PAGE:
Directors recognized that the problems that the present government inherited from previous military governments were far greater than anticipated, and made it difficult to achieve rapid progress in economic reforms. They also agreed that effective policy making, especially under a democracy, required institution and consensus building which would take time and involve a process of learning by doing. Directors saw a role for donors and Nigeria's development partners to provide technical assistance in these areas.

Directors stressed that prudent fiscal policy would be critical to assure macroeconomic stability and the sustainability of the fiscal position over the medium term. Most important in this regard was to save the excess oil proceeds. Directors regretted that the objective of saving these excess oil proceeds in 2000 was not realized, and welcomed the intention of the federal government not to spend its share of excess oil proceeds in 2001. They also expressed concern at the failure of the federal government to control the wage bill in 2000, which was largely responsible for the major overruns in spending, and they welcomed the recent progress in reducing the wage bill. They recommended that the authorities work closely with the staff in formulating the 2002 budget, and endorsed the staff's efforts to maintain a dialogue with the National Assembly and officials at the national and sub-national level.

Directors underlined the risks to the economic outlook from rising oil prices. They stressed that it is imperative that state and local governments, in addition to the federal government, contribute to the re-establishment of macroeconomic stability. They endorsed strongly the federal government's intention to reach an understanding with the sub-federal levels to save their share of excess oil proceeds and restrain spending, and to institute due process tests to ensure the quality of public spending. Efforts to strengthen legislation on the accountability of sub-federal levels would also be very helpful. Directors underlined the importance of providing for adequate spending on the priority areas of health and education.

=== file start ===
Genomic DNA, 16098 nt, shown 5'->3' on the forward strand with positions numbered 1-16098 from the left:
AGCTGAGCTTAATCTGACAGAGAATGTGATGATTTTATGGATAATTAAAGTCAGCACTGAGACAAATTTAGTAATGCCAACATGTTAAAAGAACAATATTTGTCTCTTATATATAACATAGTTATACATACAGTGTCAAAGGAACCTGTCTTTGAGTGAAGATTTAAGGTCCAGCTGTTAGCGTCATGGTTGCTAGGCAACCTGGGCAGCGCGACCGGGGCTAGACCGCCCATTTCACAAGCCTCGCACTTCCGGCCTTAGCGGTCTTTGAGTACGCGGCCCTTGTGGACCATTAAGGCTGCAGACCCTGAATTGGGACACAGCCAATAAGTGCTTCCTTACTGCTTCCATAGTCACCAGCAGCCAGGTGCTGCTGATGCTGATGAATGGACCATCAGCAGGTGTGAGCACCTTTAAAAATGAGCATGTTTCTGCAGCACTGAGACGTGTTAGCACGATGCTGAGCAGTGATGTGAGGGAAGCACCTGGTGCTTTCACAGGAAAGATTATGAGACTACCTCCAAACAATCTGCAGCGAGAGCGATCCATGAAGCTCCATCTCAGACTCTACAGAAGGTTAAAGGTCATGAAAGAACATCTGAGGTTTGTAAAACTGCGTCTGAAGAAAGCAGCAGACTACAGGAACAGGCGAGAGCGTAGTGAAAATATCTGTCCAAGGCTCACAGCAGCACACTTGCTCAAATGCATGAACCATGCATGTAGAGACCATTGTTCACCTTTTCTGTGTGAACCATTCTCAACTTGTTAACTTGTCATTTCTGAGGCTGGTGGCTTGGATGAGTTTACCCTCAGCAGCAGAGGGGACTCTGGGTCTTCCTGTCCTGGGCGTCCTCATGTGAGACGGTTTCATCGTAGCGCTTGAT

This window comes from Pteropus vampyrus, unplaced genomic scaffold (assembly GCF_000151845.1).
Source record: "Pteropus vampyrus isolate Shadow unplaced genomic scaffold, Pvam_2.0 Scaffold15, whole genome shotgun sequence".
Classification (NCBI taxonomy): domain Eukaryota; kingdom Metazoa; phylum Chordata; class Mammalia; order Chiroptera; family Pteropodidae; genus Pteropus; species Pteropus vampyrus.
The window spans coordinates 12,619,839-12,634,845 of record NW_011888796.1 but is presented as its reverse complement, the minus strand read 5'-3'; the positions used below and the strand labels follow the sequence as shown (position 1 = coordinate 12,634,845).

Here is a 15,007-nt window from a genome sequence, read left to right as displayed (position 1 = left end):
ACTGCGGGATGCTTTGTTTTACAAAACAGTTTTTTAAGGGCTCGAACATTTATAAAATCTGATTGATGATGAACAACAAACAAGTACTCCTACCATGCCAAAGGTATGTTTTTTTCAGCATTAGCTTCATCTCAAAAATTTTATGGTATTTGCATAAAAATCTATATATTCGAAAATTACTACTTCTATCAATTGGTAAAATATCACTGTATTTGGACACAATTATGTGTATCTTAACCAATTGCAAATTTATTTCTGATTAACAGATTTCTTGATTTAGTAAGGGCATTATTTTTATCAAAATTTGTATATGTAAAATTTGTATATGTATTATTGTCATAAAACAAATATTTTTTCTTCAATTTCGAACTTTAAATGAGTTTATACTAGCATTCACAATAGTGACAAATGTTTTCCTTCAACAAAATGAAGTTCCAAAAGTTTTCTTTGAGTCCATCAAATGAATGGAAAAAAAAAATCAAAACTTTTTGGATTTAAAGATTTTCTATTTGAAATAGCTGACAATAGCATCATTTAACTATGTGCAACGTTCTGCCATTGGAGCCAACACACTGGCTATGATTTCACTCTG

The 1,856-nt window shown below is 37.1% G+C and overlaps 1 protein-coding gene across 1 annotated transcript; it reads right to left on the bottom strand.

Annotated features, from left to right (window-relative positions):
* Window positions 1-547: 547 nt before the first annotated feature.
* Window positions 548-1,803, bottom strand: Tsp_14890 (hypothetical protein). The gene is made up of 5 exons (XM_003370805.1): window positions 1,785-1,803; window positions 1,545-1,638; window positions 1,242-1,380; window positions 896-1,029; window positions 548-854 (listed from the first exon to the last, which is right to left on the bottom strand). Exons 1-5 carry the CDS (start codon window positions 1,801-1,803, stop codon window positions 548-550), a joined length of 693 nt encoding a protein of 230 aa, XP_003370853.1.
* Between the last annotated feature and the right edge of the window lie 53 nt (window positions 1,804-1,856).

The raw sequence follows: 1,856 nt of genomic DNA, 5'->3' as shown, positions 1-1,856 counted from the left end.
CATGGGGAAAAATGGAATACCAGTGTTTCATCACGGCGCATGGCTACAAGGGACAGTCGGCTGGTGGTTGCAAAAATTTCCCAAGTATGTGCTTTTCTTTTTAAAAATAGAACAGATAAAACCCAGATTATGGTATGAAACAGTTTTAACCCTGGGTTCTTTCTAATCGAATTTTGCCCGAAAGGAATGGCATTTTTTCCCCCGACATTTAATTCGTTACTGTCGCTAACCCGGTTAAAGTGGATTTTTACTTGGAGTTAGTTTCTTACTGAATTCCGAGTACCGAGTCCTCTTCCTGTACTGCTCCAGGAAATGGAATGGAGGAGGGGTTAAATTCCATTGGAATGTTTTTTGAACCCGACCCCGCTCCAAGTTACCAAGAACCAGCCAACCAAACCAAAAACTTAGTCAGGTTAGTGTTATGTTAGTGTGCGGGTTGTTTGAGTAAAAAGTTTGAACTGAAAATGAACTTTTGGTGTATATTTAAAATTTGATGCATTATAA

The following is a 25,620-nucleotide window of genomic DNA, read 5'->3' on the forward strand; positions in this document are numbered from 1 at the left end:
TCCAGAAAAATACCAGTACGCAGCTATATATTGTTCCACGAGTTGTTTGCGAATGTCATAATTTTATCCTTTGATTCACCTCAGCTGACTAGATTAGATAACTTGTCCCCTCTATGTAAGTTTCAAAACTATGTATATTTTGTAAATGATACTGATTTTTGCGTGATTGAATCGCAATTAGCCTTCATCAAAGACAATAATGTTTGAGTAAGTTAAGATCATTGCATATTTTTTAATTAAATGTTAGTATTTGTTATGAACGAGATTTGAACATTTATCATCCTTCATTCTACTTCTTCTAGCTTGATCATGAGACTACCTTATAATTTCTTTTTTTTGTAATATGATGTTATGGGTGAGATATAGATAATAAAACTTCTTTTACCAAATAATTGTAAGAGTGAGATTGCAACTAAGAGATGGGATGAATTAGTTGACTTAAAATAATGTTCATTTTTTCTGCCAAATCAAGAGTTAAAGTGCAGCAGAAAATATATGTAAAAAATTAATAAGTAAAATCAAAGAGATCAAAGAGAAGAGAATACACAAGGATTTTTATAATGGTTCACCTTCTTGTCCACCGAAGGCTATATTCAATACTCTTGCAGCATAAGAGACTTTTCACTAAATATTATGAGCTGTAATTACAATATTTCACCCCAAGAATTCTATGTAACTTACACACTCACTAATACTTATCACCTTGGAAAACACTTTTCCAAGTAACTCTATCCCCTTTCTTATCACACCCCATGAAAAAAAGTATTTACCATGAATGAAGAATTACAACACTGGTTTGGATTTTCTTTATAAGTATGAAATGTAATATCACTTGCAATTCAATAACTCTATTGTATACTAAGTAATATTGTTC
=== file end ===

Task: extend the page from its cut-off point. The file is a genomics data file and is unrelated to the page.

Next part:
Directors stressed the urgent need to fight inflation through monetary restraint. While recognizing that expansionary fiscal policy had burdened monetary policy, they considered that the shift toward monetary tightening had come too late and was too gradual, so that the resulting large expansion in monetary aggregates had accommodated the upsurge in inflation. They welcomed the recent tightening, but noted with concern that interest rates in the interbank market are now barely positive in real terms. Most Directors thus considered it necessary to maintain tighter monetary conditions for some time, to help re-establish macroeconomic stability while at the same time instituting appropriate measures to safeguard the stability of the banking system.